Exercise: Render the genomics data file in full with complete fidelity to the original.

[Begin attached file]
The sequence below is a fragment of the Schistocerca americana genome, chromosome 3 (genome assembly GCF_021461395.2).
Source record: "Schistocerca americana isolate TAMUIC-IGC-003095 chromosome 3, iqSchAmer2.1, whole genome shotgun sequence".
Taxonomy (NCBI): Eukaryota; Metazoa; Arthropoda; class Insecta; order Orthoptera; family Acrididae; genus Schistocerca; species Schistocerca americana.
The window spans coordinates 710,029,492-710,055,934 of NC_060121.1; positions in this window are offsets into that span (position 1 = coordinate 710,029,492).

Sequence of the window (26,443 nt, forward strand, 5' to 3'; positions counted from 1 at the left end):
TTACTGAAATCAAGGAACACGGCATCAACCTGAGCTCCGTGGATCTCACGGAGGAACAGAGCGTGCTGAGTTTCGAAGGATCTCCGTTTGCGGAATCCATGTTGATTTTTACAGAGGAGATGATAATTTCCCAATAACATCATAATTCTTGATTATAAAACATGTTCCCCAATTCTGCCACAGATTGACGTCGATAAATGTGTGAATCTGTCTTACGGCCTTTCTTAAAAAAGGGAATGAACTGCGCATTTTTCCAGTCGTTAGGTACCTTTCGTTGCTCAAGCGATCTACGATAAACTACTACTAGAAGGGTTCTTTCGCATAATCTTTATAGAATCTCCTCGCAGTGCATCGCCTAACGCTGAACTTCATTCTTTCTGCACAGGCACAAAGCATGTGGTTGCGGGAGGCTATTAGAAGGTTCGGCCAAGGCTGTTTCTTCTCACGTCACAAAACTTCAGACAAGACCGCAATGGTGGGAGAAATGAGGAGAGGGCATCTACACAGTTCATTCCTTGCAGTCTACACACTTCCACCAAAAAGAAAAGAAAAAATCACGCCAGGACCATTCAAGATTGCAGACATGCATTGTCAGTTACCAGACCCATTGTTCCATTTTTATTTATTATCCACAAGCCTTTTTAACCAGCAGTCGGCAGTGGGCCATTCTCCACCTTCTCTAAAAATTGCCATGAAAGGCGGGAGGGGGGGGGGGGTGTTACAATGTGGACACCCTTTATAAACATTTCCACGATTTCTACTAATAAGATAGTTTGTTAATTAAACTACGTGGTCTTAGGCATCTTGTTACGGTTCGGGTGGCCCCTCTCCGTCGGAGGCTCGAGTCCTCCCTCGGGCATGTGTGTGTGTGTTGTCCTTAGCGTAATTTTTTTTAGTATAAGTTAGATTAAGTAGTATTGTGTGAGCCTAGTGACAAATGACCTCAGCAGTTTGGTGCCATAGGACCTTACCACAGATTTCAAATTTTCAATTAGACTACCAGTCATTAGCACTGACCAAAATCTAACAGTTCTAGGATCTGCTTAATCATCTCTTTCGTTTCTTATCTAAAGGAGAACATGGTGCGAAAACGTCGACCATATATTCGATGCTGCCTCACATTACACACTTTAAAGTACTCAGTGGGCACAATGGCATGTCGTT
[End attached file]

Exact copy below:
The sequence below is a fragment of the Schistocerca americana genome, chromosome 3 (genome assembly GCF_021461395.2).
Source record: "Schistocerca americana isolate TAMUIC-IGC-003095 chromosome 3, iqSchAmer2.1, whole genome shotgun sequence".
Taxonomy (NCBI): Eukaryota; Metazoa; Arthropoda; class Insecta; order Orthoptera; family Acrididae; genus Schistocerca; species Schistocerca americana.
The window spans coordinates 710,029,492-710,055,934 of NC_060121.1; positions in this window are offsets into that span (position 1 = coordinate 710,029,492).

Sequence of the window (26,443 nt, forward strand, 5' to 3'; positions counted from 1 at the left end):
TTACTGAAATCAAGGAACACGGCATCAACCTGAGCTCCGTGGATCTCACGGAGGAACAGAGCGTGCTGAGTTTCGAAGGATCTCCGTTTGCGGAATCCATGTTGATTTTTACAGAGGAGATGATAATTTCCCAATAACATCATAATTCTTGATTATAAAACATGTTCCCCAATTCTGCCACAGATTGACGTCGATAAATGTGTGAATCTGTCTTACGGCCTTTCTTAAAAAAGGGAATGAACTGCGCATTTTTCCAGTCGTTAGGTACCTTTCGTTGCTCAAGCGATCTACGATAAACTACTACTAGAAGGGTTCTTTCGCATAATCTTTATAGAATCTCCTCGCAGTGCATCGCCTAACGCTGAACTTCATTCTTTCTGCACAGGCACAAAGCATGTGGTTGCGGGAGGCTATTAGAAGGTTCGGCCAAGGCTGTTTCTTCTCACGTCACAAAACTTCAGACAAGACCGCAATGGTGGGAGAAATGAGGAGAGGGCATCTACACAGTTCATTCCTTGCAGTCTACACACTTCCACCAAAAAGAAAAGAAAAAATCACGCCAGGACCATTCAAGATTGCAGACATGCATTGTCAGTTACCAGACCCATTGTTCCATTTTTATTTATTATCCACAAGCCTTTTTAACCAGCAGTCGGCAGTGGGCCATTCTCCACCTTCTCTAAAAATTGCCATGAAAGGCGGGAGGGGGGGGGGGGTGTTACAATGTGGACACCCTTTATAAACATTTCCACGATTTCTACTAATAAGATAGTTTGTTAATTAAACTACGTGGTCTTAGGCATCTTGTTACGGTTCGGGTGGCCCCTCTCCGTCGGAGGCTCGAGTCCTCCCTCGGGCATGTGTGTGTGTGTTGTCCTTAGCGTAATTTTTTTTAGTATAAGTTAGATTAAGTAGTATTGTGTGAGCCTAGTGACAAATGACCTCAGCAGTTTGGTGCCATAGGACCTTACCACAGATTTCAAATTTTCAATTAGACTACCAGTCATTAGCACTGACCAAAATCTAACAGTTCTAGGATCTGCTTAATCATCTCTTTCGTTTCTTATCTAAAGGAGAACATGGTGCGAAAACGTCGACCATATATTCGATGCTGCCTCACATTACACACTTTAAAGTACTCAGTGGGCACAATGGCATGTCGTT